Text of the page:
Examples of some of the benefits include:
- Contributing to the development of the hepatitis A and B vaccines that are in use today. These vaccines most often are given as pediatric immunizations. Since 1991, there has been a 98 percent decline in hepatitis B in children under the age of 15 years. The rate of new hepatitis A infections in the United States declined by more than 92 percent between 1995 and 2008.
- Determining that dietary salt is a major causative factor of elevated blood pressure (Denton et al., 1995).
- Contributing to our understanding of the sequence of menopause.
- Developing FDA-approved monoclonal antibodies for use in treating lymphomas and other cancers, and establishing that in vitro differentiated dendritic cells can serve as vehicles for cancer immunotherapy (Larsson et al., 2004).
7. Will the Federal Government save money if the NIH removes chimpanzees from activeresearch?
No. The cost of caring for the chimpanzees is not expected to decrease if animals are removed from active research. Many facilities earn research income, which helps to offset the cost of caring for and housing chimpanzees. If animals are removed from active research, costs will likely increase because the cost of care will no longer be offset by research income earned by the research facilities. Cost, however, is not a factor in determining which current research involving chimpanzees meets the IOM principles and guidelines.
8. What alternative animal models are available today in biomedical research?
Several alternatives to chimpanzees are considered valid today. For example, various cell, tissue culture, and mouse models are available and used today for the study of hepatitis C virus (HCV) biology and some limited host/virus interactions. However, until a viable alternative is developed for evaluating vaccines against HCV, it is possible that the chimpanzee model will continue to be used if the research meets the IOM principles and criteria. HIV/AIDS research, once performed in chimpanzees, is now largely performed using monkeys, whose immune systems react to HIV-like infection in a way that more closely resembles human HIV infection.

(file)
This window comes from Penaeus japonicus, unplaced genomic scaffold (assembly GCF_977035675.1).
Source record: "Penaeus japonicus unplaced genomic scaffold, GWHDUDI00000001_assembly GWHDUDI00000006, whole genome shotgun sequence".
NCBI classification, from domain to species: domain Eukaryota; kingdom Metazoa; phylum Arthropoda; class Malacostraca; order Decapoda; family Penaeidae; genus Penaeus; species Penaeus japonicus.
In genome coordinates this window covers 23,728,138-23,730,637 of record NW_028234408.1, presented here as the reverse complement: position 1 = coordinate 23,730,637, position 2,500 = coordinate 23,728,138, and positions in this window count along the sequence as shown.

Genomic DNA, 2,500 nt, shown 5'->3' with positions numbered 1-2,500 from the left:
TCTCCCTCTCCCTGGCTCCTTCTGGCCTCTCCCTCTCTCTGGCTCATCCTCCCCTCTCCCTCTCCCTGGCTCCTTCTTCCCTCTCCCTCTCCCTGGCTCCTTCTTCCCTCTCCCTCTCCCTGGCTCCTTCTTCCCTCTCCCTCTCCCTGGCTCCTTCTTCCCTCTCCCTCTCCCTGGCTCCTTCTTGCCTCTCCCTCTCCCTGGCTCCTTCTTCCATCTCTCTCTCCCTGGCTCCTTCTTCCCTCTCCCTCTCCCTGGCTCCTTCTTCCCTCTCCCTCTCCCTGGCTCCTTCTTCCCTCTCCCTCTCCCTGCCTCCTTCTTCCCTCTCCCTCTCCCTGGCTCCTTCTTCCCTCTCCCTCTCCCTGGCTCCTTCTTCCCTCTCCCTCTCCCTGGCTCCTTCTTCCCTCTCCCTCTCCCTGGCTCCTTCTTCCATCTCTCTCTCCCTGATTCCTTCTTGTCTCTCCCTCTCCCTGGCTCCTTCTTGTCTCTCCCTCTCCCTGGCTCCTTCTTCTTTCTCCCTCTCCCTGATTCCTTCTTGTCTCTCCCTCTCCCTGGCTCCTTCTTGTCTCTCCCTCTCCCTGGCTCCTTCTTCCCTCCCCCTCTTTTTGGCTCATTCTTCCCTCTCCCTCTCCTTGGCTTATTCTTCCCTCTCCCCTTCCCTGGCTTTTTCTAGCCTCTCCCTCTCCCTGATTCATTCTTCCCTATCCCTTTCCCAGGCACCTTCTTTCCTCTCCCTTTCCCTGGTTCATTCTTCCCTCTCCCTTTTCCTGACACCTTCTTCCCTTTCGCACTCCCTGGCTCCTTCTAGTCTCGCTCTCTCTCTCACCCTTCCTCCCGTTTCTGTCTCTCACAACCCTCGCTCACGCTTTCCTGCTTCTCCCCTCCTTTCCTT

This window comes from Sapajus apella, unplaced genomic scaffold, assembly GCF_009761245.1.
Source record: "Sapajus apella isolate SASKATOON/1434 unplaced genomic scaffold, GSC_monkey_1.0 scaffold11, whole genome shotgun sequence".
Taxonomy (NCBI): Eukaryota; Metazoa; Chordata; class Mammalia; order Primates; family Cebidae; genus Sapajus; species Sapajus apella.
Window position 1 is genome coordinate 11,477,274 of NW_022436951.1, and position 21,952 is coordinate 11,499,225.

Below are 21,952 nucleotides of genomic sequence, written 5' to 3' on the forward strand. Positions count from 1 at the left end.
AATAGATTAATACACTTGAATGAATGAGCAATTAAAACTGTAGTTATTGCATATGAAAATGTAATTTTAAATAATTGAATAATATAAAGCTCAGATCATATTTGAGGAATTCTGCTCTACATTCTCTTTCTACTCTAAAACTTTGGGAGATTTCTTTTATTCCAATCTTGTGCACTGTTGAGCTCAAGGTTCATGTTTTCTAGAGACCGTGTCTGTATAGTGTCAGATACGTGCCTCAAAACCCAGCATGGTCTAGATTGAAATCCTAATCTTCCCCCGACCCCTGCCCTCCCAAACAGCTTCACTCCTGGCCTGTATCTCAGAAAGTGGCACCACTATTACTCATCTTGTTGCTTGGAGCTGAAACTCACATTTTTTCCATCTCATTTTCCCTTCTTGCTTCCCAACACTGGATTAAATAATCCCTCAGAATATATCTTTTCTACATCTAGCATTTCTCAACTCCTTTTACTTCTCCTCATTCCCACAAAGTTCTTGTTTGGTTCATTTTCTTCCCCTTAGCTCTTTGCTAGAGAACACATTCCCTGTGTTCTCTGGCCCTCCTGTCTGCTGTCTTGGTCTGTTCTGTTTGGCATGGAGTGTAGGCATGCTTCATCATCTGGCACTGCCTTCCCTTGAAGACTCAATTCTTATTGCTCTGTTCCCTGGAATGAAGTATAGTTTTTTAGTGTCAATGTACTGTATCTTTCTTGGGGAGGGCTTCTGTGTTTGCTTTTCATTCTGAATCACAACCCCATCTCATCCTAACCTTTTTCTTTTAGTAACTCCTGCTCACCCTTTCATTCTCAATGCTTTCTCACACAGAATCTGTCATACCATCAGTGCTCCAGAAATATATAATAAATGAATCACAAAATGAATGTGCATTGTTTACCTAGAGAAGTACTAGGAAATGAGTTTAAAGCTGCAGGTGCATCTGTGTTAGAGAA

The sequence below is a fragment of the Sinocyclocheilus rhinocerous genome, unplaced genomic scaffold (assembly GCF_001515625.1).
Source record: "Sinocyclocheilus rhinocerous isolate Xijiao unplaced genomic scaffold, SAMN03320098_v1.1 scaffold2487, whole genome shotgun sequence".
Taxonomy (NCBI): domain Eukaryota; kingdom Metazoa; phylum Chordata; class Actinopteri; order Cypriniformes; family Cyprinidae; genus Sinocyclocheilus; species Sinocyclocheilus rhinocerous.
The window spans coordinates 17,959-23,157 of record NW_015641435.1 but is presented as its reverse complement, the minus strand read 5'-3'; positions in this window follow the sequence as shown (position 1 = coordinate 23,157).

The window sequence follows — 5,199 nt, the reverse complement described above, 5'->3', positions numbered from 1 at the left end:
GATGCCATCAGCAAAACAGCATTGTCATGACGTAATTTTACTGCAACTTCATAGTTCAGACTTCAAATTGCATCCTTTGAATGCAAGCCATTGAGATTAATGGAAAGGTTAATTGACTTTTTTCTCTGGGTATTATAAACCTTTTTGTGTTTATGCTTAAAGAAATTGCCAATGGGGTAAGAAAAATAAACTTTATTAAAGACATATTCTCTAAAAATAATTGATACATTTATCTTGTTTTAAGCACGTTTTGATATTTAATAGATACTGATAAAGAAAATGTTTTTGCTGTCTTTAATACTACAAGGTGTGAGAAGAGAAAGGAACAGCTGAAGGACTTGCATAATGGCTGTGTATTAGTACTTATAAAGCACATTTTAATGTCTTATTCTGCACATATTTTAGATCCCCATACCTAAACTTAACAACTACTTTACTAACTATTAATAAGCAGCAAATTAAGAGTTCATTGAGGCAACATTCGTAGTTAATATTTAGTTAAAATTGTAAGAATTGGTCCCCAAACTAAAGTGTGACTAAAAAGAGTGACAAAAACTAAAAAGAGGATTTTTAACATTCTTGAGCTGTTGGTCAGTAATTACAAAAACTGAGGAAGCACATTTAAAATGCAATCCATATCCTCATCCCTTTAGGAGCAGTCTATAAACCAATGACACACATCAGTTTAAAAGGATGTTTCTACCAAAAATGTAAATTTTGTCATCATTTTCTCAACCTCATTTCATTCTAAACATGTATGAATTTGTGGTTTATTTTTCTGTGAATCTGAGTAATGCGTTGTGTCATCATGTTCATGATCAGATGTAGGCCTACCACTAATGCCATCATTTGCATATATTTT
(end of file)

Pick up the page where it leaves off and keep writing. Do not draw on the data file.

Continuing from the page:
9. How might biomedical research questions change in the future to necessitate or obviate the use of chimpanzees?
As science and technology evolve, the ability to ethically obtain disease-related information directly from humans also may evolve, further decreasing reliance on chimpanzees. Conversely, new, emerging, or re-emerging infectious diseases may trigger an unforeseen need for the chimpanzee model.
10. What are some examples of NIH-funded research into alternatives that might supplement or replace the use of chimpanzees in research?
There has been some progress in the development of cell lines and mouse models to replicate human biology. These include the development of Huh 7 cell lines for investigating the cellular determinants of hepatitis C virus (HCV)¹, human liver chimera mice for investigating infection and treatment of hepatitis B and C viruses ², and genetically humanized mouse models for HCV infection ³ . These are important and continuing steps toward recreating—in the mouse—the human condition of HCV disease. Monkey models using the simian immunodeficiency virus (SIV) have replaced chimpanzee models for studies of HIV/AIDS pathogenesis and in the development of HIV vaccines and microbicides.
11. Will privately owned chimpanzees be subjected to the same guidelines set out by the IOM and accepted by the NIH?
All chimpanzees used for NIH-supported research will be subject to the IOM principles and criteria that have been accepted by the NIH. Both the NIH Office of Laboratory Animal Welfare and the U.S. Department of Agriculture (USDA) have compliance oversight responsibility involving animal welfare for Public Health Service (PHS) funded activities with chimpanzees, whether privately owned or federally owned. Privately owned animals used in non-PHS funded research would be under the exclusive oversight of the USDA at the federal level.
1 Lindenbach BD, Evans MJ, Syder,AJ, Wolk B, Tellinghuisen TL, et. al. (2005). Complete replication of hepatitis C virus in cell culture. Science. 309(5734):623-6.
2 Bissig KD, Wieland SF, Tran P, Isogawa M, Le TT, et. al. 2010). Human liver chimeric mice provide a model for hepatitis B and C virus infection and treatment. J Clin Invest. 120(3):924-30.
3 Dorner M, Horwitz JA, Barry WT, Feng Q, Mu K, et. al. (2011). A genetically humanized mouse model hepatitis C virus infection. Nature. 474(7350):208-11.
This page last reviewed on December 4, 2013